Learning Beyond the Classroom Walls

Learning Beyond the Classroom Walls

>>Jill Levine: At Normal Park, we believe that learning should
not be bound by the front and back covers of a textbook or
the four walls of our building. We did a lot of thinking
to figure out, what is a museum magnet school? Every week, our students go
to a museum or on some type of learning expedition. That’s where the learning
really comes to life. As a museum school, we’re
connected with seven museums. We have a contract
with the museums which basically gives
us unlimited access on a certain day of the week. Every student has a museum
passport, so they can go for free back to the museums on
the weekends or in the evenings and then, the museum
educators plan with our teachers
once each quarter. We really try to figure out
how we can enhance the content learning that’s going
on in the classroom by teaching art concepts
at the same time. We opened the school
in 2002, and in 2005, we were named the top
magnet school in the nation by Magnet Schools of America. We’ve received the John F.
Kennedy School of Distinction in Arts Education, which
is a national award. And we’ve been designated as a
State Reward School in Tennessee for having some of the highest
test scores in the state. The Normal Park way is basically
a list of strategies that we use that everyone on the faculty
agrees these things are best practices for students. So, it includes exhibit
building, planning with understanding
by design, guided reading, teaching problem-solving in
math using the Singapore math model-drawing approach. It includes collaboration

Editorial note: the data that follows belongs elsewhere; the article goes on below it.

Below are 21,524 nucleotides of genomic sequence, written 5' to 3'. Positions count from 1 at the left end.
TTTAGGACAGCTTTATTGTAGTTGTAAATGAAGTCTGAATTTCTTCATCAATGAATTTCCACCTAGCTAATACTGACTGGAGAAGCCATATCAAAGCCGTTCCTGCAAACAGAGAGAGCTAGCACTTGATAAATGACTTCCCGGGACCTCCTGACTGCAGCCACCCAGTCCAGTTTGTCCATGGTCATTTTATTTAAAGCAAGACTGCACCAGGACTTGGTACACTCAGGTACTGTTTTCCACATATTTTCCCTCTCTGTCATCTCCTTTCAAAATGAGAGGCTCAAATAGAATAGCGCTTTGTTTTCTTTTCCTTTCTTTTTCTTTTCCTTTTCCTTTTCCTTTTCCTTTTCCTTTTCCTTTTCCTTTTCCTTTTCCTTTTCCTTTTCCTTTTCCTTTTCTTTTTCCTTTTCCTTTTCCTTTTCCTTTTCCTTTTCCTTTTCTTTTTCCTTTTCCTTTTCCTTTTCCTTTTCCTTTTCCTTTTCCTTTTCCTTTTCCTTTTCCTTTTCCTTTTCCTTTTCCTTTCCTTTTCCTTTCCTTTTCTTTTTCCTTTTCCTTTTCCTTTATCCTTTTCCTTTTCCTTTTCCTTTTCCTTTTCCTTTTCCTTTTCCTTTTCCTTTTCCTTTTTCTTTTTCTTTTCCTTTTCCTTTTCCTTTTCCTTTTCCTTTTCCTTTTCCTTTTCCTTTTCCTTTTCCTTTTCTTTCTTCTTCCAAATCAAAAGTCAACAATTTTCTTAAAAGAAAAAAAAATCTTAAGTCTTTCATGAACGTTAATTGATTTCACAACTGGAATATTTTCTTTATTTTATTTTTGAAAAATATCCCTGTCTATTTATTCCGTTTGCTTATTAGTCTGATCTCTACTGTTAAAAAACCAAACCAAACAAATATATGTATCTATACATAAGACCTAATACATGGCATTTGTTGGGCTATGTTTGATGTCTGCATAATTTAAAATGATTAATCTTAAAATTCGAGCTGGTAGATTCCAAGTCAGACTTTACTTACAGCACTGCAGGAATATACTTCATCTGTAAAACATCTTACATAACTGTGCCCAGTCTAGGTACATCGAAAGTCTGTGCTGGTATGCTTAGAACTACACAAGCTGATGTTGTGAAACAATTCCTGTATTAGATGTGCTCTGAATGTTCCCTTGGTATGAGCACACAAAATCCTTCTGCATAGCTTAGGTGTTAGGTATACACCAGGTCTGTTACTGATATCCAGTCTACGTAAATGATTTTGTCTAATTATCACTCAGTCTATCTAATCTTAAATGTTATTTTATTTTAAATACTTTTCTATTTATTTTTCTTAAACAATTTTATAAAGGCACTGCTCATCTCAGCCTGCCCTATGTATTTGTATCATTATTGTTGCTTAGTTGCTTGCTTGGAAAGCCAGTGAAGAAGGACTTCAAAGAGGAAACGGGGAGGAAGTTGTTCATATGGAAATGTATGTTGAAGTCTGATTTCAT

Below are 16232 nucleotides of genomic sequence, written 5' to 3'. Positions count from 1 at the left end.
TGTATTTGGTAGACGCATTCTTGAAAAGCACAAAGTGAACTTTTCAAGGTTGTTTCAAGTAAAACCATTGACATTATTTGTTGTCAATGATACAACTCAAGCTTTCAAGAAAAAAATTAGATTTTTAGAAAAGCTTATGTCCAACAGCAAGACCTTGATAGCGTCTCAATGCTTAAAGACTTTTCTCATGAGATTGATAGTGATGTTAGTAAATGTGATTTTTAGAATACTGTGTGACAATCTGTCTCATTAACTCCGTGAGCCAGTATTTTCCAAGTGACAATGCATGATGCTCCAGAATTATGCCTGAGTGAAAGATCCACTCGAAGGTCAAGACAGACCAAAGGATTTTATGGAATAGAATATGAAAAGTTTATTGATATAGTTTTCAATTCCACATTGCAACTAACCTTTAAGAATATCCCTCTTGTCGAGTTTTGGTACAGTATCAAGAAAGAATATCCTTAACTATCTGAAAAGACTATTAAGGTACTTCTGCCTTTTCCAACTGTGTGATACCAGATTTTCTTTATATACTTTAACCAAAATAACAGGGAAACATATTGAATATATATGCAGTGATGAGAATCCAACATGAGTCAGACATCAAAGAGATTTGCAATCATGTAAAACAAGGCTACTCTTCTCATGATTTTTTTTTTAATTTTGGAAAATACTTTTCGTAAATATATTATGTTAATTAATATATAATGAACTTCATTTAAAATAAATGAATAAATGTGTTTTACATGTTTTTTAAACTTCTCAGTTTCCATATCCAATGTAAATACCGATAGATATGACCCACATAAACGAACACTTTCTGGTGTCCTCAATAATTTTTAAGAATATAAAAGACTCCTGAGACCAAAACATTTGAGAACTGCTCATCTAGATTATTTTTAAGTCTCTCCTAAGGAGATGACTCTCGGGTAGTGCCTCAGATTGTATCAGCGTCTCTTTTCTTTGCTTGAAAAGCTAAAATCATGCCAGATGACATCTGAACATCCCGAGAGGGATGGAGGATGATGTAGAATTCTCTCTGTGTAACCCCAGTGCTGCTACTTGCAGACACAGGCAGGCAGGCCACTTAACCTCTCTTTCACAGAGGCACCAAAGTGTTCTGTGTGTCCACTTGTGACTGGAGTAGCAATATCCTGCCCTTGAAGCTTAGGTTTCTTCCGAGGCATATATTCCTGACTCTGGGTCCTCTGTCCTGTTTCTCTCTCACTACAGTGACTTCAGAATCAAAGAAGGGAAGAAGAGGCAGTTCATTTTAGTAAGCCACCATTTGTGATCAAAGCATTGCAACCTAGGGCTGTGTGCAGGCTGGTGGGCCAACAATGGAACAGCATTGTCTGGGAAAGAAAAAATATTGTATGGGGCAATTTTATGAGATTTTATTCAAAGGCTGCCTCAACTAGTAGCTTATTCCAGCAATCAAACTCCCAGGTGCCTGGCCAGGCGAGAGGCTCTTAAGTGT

and organization. The two keys to our success as
a school in our transformation and then our ongoing
success in terms of student achievement are, one, that I hire the best
possible teachers and, two, that there’s this consistency
of instructional program, that what happens in a
first-grade classroom happens in a third-grade
classroom and happens in a seventh-grade classroom. Our whole curriculum for science
and social studies is organized into nine-week blocks that
we refer to as modules. To plan those modules, we use
“understanding by design.” People often refer to
this as backward planning. We first think about
the big ideas, you know, what do students have to
know and be able to do, and then what are the big
understandings that can carry over from one content
area to another? So, for example, where you
live affects how you live. Then they look at, how are
we going to assess that? For us at a museum
magnet school, those assessments
are our exhibits and also the travel journals. Every nine weeks, the whole
school turns into a museum. The halls will be filled
with parents and children who are all here to celebrate
what their children have accomplished in the past nine
weeks, the students’ writing, the students’ problem-solving,
the students’ thinking, and it really is a
great way for students to share their learning
with their parents.

3 thoughts on “Learning Beyond the Classroom Walls

  1. Great to see a concise and well-explained depiction of expeditionary and project learning in action – advancing student skills and achievement in measurable ways. Appreciate the showcases for parent every 9 weeks!

  2. I enjoy these videos but it would be really nice if you do more 'worldwide' videos. Ones that are talking about education, not only in the U.S but also in other countries around the globe.
    As far as I remember you had some videos of this type some time ago and I think it would be cool to do something similar again. 
    I love this channel and the ideas that are shared here are amazing!

  3. Imagine being able to connect learning to the real world all the time. Watch how this school does it.

    #projectbasedlearning   #fieldtrip   #SchoolsThatWork  

Leave a Reply

Your email address will not be published. Required fields are marked *